No doubt that CT scans are awesome in terms of accurately diagnosing a variety of conditions. Since they are so good at finding out what is wrong, they are often ordered.

You might ask, heck, if this tests are so good at figuring out what is going on, why not just scan each and every patient that walks through the emergency room. Well, for one thing these scans aren’t cheap. Some CT scans are billed at over $5,000, not a small sum, especially if you came in with a minor case of stomach flu.

Another problem with ordering all these scans is that many times we find something which would in all likelihood have caused absolutely no diseases but which we don’t know what to do about it. Then more tests and even procedures are done, all to find out that in fact this thing found via the CT scan was of no importance.

But really what the kicker is, is that these scans emit radiation and quite a bit at that. For example, most CT scans give off anywhere from 100 to 500 times as much radiation as simple xrays. Children are at highest risk of developing cancer from these scans, as kids live longer and the radiation thus has a longer time to work its nasty effects.

Here are some sobering fact: One in 300 to 400 abdominal scans will result in solid tumor in girls later in life; for boys about one in 700 or 800 will do the same. Leukemia will result in about 2 out of 10,000 head scans. Any CT scan before the age of 22 slightly raises the lifetime of risk of acquiring leukemia or brain tumors. And the number of CT scans in children under the age of 14 has doubled from 1996 to 2010.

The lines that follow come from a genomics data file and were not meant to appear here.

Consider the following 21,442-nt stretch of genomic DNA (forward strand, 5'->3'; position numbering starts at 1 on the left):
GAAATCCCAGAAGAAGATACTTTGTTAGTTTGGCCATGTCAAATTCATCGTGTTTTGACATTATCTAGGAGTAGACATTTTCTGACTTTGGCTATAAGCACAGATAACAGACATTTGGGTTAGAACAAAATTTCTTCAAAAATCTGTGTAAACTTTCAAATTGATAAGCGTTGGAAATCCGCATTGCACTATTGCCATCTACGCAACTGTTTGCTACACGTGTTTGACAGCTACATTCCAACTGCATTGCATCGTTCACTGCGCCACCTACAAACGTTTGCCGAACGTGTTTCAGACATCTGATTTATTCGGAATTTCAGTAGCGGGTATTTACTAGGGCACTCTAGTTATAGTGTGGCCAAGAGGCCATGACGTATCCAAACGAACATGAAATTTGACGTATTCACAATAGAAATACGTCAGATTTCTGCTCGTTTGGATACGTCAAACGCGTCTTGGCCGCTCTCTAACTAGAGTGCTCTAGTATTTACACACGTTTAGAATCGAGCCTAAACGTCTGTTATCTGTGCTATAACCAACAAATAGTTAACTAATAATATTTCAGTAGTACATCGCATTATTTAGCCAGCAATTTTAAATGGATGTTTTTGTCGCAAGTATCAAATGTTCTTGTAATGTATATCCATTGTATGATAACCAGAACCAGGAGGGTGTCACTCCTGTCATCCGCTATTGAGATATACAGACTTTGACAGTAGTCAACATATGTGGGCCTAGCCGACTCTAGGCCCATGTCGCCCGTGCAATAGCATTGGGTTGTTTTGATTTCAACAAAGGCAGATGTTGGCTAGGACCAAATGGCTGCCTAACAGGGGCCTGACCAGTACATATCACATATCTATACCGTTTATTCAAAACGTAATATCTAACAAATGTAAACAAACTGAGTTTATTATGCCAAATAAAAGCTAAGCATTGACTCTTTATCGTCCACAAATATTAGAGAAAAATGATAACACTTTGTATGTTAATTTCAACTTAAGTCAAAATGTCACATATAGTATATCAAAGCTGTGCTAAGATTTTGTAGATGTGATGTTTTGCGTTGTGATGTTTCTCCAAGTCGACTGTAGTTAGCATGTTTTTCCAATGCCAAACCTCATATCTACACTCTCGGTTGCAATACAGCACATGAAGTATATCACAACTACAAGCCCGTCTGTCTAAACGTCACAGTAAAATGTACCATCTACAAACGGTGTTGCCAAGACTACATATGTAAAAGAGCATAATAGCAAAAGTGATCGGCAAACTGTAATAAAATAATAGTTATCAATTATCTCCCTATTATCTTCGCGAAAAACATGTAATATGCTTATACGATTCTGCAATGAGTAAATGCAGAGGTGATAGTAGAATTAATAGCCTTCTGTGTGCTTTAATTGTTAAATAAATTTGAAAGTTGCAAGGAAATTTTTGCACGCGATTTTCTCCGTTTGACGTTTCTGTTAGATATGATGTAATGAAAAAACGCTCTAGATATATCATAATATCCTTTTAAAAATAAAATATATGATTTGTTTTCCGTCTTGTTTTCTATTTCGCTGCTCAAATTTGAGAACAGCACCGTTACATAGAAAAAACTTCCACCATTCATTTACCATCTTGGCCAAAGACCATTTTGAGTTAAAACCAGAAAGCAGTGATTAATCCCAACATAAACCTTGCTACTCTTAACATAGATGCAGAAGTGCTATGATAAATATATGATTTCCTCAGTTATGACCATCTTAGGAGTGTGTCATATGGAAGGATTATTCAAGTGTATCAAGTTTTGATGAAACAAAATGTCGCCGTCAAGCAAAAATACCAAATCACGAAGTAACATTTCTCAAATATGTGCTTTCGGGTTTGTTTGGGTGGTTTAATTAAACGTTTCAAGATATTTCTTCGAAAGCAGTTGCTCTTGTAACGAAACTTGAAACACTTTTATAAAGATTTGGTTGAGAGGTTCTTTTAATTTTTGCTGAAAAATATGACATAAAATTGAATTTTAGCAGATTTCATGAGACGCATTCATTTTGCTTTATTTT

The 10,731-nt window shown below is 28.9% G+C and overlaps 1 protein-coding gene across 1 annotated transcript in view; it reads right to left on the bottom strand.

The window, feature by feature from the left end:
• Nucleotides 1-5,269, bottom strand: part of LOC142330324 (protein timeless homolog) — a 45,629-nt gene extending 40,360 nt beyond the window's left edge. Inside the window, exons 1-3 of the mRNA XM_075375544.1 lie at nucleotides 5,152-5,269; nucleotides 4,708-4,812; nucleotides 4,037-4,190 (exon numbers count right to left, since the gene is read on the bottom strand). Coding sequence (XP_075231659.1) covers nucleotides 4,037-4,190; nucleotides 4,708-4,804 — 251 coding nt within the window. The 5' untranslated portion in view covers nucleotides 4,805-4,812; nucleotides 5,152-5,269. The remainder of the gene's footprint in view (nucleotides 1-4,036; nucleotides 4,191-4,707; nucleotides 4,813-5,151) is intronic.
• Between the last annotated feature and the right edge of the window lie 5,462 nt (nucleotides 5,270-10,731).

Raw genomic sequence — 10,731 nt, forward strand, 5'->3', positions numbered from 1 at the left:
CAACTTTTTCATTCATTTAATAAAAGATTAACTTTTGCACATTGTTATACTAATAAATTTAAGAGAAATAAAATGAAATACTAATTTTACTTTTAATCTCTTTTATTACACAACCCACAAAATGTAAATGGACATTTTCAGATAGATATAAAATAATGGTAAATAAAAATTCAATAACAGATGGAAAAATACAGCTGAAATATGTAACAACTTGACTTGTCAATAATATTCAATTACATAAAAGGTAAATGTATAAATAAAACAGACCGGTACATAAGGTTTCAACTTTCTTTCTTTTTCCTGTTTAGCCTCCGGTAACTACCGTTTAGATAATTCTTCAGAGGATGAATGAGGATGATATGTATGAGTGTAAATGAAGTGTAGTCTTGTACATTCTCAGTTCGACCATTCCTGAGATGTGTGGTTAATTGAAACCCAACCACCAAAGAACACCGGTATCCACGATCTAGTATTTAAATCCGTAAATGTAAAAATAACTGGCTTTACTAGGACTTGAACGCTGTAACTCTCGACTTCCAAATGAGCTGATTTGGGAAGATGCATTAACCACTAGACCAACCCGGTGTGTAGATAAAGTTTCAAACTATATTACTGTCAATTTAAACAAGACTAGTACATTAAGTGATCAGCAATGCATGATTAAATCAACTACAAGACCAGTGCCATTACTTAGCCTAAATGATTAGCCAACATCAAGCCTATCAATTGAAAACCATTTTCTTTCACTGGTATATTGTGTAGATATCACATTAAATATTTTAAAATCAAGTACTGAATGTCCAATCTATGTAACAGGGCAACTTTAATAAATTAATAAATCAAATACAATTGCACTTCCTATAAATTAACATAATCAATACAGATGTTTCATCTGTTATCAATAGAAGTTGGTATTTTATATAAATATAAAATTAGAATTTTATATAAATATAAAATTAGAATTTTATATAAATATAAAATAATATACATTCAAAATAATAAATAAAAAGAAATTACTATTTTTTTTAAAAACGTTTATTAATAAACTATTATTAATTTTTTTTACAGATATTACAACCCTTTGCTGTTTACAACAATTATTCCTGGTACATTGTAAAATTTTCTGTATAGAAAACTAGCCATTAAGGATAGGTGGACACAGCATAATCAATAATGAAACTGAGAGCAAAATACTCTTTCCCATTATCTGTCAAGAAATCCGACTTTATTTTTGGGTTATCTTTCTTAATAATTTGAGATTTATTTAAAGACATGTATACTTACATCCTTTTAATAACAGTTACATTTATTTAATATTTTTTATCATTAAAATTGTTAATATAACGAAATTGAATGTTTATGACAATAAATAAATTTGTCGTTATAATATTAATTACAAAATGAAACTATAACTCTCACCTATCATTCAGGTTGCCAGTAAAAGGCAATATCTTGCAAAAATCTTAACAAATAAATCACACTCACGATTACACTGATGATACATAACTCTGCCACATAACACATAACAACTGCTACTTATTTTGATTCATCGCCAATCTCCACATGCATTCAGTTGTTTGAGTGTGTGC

Yes, there are alternatives to scanning. Ultrasound   and MRI can often (but not always) be used to evaluate certain conditions. Neither ultrasound  nor MRI  emit ionizing radiation and have not been shown to increase cancer risk. Following guidelines allows doctors to determine whether some injuries or diseases truly require such advanced imaging instead of plain old fashioned bedside diagnoses. Finally, the amount of radiation in scans can be reduced.

If your doctor recommends a scan for your child, ask if there are any other alternatives (MRI, ultrasound or observation). Ask what information can be gleaned and whether or not that information would make a difference in your child’s health.